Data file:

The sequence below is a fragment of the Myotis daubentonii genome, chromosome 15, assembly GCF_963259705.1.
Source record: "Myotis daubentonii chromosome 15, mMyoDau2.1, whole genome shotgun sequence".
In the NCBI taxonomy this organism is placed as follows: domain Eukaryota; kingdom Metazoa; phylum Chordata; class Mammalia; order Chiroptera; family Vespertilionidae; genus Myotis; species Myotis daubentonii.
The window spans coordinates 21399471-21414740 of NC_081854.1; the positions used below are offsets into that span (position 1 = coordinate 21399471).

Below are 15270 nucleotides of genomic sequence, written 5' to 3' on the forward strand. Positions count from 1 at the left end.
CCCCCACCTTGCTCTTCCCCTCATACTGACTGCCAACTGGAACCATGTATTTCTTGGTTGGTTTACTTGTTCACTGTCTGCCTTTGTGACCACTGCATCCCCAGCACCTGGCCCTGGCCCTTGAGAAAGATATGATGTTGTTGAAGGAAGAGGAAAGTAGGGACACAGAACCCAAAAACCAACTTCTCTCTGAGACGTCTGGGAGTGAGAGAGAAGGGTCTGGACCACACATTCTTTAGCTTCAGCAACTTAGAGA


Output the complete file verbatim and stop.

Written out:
The sequence below is a fragment of the Myotis daubentonii genome, chromosome 15, assembly GCF_963259705.1.
Source record: "Myotis daubentonii chromosome 15, mMyoDau2.1, whole genome shotgun sequence".
In the NCBI taxonomy this organism is placed as follows: domain Eukaryota; kingdom Metazoa; phylum Chordata; class Mammalia; order Chiroptera; family Vespertilionidae; genus Myotis; species Myotis daubentonii.
The window spans coordinates 21399471-21414740 of NC_081854.1; the positions used below are offsets into that span (position 1 = coordinate 21399471).

Below are 15270 nucleotides of genomic sequence, written 5' to 3' on the forward strand. Positions count from 1 at the left end.
CCCCCACCTTGCTCTTCCCCTCATACTGACTGCCAACTGGAACCATGTATTTCTTGGTTGGTTTACTTGTTCACTGTCTGCCTTTGTGACCACTGCATCCCCAGCACCTGGCCCTGGCCCTTGAGAAAGATATGATGTTGTTGAAGGAAGAGGAAAGTAGGGACACAGAACCCAAAAACCAACTTCTCTCTGAGACGTCTGGGAGTGAGAGAGAAGGGTCTGGACCACACATTCTTTAGCTTCAGCAACTTAGAGA